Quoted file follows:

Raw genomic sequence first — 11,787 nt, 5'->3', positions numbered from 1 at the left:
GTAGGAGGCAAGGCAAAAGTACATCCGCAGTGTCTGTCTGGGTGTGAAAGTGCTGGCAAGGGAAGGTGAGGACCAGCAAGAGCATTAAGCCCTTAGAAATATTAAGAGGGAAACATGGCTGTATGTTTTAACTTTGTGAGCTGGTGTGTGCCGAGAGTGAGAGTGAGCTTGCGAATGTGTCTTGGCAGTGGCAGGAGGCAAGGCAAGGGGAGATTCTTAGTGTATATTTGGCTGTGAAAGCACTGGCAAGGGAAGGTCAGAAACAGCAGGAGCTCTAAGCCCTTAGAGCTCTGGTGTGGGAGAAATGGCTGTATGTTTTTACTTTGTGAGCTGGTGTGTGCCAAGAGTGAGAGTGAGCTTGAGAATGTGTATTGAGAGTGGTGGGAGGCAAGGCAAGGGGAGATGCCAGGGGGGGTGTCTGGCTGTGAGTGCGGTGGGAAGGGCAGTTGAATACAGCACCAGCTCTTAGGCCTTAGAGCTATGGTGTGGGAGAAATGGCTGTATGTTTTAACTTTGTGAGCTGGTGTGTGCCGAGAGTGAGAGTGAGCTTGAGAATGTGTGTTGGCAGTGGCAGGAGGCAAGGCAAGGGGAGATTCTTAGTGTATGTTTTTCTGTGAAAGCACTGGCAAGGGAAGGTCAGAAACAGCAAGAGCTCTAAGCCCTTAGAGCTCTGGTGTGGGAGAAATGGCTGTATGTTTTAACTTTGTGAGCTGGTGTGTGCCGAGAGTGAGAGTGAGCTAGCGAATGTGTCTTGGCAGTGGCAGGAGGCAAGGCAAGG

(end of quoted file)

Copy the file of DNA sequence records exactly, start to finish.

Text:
Raw genomic sequence first — 11,787 nt, 5'->3', positions numbered from 1 at the left:
GTAGGAGGCAAGGCAAAAGTACATCCGCAGTGTCTGTCTGGGTGTGAAAGTGCTGGCAAGGGAAGGTGAGGACCAGCAAGAGCATTAAGCCCTTAGAAATATTAAGAGGGAAACATGGCTGTATGTTTTAACTTTGTGAGCTGGTGTGTGCCGAGAGTGAGAGTGAGCTTGCGAATGTGTCTTGGCAGTGGCAGGAGGCAAGGCAAGGGGAGATTCTTAGTGTATATTTGGCTGTGAAAGCACTGGCAAGGGAAGGTCAGAAACAGCAGGAGCTCTAAGCCCTTAGAGCTCTGGTGTGGGAGAAATGGCTGTATGTTTTTACTTTGTGAGCTGGTGTGTGCCAAGAGTGAGAGTGAGCTTGAGAATGTGTATTGAGAGTGGTGGGAGGCAAGGCAAGGGGAGATGCCAGGGGGGGTGTCTGGCTGTGAGTGCGGTGGGAAGGGCAGTTGAATACAGCACCAGCTCTTAGGCCTTAGAGCTATGGTGTGGGAGAAATGGCTGTATGTTTTAACTTTGTGAGCTGGTGTGTGCCGAGAGTGAGAGTGAGCTTGAGAATGTGTGTTGGCAGTGGCAGGAGGCAAGGCAAGGGGAGATTCTTAGTGTATGTTTTTCTGTGAAAGCACTGGCAAGGGAAGGTCAGAAACAGCAAGAGCTCTAAGCCCTTAGAGCTCTGGTGTGGGAGAAATGGCTGTATGTTTTAACTTTGTGAGCTGGTGTGTGCCGAGAGTGAGAGTGAGCTAGCGAATGTGTCTTGGCAGTGGCAGGAGGCAAGGCAAGG